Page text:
I guess I would say my inspiration was a what and a who! I spent a lot of my childhood outside exploring the woods near my house and was that typical animal crazed kid that was always bringing home an injured wild creature or stray domestic pet. I was also very overactive and being outside was the perfect outlet for a wandering mind and burning off copious energy. Fast forward to college, I was struggling along in a premed program, very much out of my element, but wanting to pursue a career with meaning when I met my undergraduate mentor – evolutionary biologist and professor at CU Boulder, Dr. Yan Linhart. Yan took me under his wing and planted me in his outdoor mesocosm to look after his crop of sunflowers; I spent many afternoons recording data on the growth habitats of the common sunflower, quite literally watching them grow. With Yan’s encouragement, I shifted course from pursuing a medical career towards one that was definitely more my speed – in the outdoors, as a field ecologist. As I was looking into graduate programs, I was offered an opportunity to work on a large-scale seagrass restoration project in San Francisco Bay as part of a master’s thesis project. With little to no wetland knowledge but heaps of interest in plant ecology, restoration, and working outside, I went for it and have been mucking around in wetlands ever since.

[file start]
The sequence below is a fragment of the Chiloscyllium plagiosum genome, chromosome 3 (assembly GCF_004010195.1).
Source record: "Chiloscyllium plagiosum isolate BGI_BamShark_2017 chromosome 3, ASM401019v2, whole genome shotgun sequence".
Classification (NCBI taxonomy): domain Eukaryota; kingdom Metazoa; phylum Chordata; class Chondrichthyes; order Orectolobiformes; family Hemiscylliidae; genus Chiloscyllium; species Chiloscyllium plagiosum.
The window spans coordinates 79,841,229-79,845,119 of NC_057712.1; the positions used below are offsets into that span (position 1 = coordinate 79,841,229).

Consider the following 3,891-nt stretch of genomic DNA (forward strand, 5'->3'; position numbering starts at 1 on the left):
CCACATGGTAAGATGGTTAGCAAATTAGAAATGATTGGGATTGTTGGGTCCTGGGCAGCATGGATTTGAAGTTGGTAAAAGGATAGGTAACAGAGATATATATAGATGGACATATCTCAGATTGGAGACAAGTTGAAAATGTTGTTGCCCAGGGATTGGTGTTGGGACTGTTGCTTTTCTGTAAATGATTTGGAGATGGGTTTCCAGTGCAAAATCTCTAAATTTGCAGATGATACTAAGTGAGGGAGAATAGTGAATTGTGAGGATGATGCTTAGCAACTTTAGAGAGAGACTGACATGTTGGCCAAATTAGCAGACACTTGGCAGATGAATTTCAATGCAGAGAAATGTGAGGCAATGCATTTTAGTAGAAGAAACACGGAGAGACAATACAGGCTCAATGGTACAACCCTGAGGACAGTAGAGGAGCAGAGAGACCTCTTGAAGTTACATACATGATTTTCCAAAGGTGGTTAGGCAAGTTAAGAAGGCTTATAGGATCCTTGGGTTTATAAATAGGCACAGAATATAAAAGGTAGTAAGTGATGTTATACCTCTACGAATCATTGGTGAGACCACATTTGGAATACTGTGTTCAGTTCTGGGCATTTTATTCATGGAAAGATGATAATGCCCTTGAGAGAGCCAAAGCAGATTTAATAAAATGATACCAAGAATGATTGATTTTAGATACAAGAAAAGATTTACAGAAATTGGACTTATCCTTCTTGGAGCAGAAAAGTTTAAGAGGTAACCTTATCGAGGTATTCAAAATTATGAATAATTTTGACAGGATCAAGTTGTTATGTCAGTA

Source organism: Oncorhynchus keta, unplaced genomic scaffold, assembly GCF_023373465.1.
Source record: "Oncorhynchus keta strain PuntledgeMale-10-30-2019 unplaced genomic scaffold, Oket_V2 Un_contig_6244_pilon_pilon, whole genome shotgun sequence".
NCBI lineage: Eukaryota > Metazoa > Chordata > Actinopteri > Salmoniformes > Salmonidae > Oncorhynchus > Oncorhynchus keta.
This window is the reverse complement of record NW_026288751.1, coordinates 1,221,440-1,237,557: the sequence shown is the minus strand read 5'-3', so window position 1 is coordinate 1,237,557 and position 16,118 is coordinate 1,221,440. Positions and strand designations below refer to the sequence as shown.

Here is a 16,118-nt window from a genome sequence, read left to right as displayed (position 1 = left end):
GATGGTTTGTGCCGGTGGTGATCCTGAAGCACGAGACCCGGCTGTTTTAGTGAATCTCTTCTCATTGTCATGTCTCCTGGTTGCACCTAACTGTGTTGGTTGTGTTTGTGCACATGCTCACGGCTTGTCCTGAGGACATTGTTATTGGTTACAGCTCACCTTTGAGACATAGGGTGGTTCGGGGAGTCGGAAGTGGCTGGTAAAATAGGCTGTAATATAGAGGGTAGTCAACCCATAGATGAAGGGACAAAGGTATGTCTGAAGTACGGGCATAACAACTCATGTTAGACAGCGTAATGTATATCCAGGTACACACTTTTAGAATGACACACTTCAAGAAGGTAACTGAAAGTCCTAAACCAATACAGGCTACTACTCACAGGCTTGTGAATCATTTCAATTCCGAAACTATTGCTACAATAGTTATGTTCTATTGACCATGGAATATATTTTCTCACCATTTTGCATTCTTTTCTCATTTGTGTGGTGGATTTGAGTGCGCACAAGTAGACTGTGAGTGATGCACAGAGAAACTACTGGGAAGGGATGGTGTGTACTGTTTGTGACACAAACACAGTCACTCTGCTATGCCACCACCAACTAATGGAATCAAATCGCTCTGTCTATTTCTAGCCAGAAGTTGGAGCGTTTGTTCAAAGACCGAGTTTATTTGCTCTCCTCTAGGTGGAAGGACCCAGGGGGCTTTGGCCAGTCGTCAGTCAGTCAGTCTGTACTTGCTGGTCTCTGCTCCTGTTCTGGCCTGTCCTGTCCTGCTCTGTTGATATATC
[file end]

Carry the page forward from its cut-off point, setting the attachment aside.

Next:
As a field ecologist working mostly in Colorado, my typical day varies based on the time of year/growing season. On an office day, I am primarily focused on deliverables, client coordination, project management duties, business development, and likely at least one staff or client meeting. During COVID times – I am juggling life as a full-time ecologist and parent to a third grader navigating remote learning, so a typical working day starts around 6am with breaks during the day to help with schooling and ending by dinner time. These work from home “office” days are pretty jam packed so I appreciate opportunities to get in the field for a solid period focused on one objectives (added bonus, being outside). On a field day, my actual day starts the evening prior when I re-familiarize myself with field tasks and objectives and reviewing any pertinent materials, so I am ready to hit the ground running in the morning. Most of our fieldwork involves data collection by way of written notes and/or recording data onto a form, collecting photographs, recording geographic position data, plant identification, and natural resource mapping.